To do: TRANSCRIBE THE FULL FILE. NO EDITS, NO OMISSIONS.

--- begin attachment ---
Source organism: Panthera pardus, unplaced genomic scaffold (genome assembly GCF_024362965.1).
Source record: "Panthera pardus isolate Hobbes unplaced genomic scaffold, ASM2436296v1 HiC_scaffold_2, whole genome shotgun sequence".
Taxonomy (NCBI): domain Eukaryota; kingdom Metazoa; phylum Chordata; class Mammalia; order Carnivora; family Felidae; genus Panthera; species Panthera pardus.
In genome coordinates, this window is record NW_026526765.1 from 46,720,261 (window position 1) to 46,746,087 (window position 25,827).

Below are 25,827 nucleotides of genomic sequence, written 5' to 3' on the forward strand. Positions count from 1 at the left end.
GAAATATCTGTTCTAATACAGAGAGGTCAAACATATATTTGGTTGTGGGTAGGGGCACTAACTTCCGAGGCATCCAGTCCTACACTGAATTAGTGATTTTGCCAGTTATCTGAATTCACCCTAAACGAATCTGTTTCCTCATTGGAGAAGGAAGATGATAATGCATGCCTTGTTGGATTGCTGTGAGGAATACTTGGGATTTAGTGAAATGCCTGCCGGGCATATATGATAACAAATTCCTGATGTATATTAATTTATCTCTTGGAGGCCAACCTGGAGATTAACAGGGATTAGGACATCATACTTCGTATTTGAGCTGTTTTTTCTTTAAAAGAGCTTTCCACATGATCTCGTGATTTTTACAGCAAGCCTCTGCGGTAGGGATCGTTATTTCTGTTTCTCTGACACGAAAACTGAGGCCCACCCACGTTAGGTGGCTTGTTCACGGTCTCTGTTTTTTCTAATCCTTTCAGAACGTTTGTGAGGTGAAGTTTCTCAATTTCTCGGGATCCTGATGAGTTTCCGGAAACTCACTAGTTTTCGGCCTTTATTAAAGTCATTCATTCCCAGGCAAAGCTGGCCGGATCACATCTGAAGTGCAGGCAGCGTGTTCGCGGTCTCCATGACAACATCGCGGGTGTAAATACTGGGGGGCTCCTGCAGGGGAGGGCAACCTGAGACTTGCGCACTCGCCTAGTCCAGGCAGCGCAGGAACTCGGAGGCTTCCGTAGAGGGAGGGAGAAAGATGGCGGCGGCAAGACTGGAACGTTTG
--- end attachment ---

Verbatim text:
Source organism: Panthera pardus, unplaced genomic scaffold (genome assembly GCF_024362965.1).
Source record: "Panthera pardus isolate Hobbes unplaced genomic scaffold, ASM2436296v1 HiC_scaffold_2, whole genome shotgun sequence".
Taxonomy (NCBI): domain Eukaryota; kingdom Metazoa; phylum Chordata; class Mammalia; order Carnivora; family Felidae; genus Panthera; species Panthera pardus.
In genome coordinates, this window is record NW_026526765.1 from 46,720,261 (window position 1) to 46,746,087 (window position 25,827).

Below are 25,827 nucleotides of genomic sequence, written 5' to 3' on the forward strand. Positions count from 1 at the left end.
GAAATATCTGTTCTAATACAGAGAGGTCAAACATATATTTGGTTGTGGGTAGGGGCACTAACTTCCGAGGCATCCAGTCCTACACTGAATTAGTGATTTTGCCAGTTATCTGAATTCACCCTAAACGAATCTGTTTCCTCATTGGAGAAGGAAGATGATAATGCATGCCTTGTTGGATTGCTGTGAGGAATACTTGGGATTTAGTGAAATGCCTGCCGGGCATATATGATAACAAATTCCTGATGTATATTAATTTATCTCTTGGAGGCCAACCTGGAGATTAACAGGGATTAGGACATCATACTTCGTATTTGAGCTGTTTTTTCTTTAAAAGAGCTTTCCACATGATCTCGTGATTTTTACAGCAAGCCTCTGCGGTAGGGATCGTTATTTCTGTTTCTCTGACACGAAAACTGAGGCCCACCCACGTTAGGTGGCTTGTTCACGGTCTCTGTTTTTTCTAATCCTTTCAGAACGTTTGTGAGGTGAAGTTTCTCAATTTCTCGGGATCCTGATGAGTTTCCGGAAACTCACTAGTTTTCGGCCTTTATTAAAGTCATTCATTCCCAGGCAAAGCTGGCCGGATCACATCTGAAGTGCAGGCAGCGTGTTCGCGGTCTCCATGACAACATCGCGGGTGTAAATACTGGGGGGCTCCTGCAGGGGAGGGCAACCTGAGACTTGCGCACTCGCCTAGTCCAGGCAGCGCAGGAACTCGGAGGCTTCCGTAGAGGGAGGGAGAAAGATGGCGGCGGCAAGACTGGAACGTTTG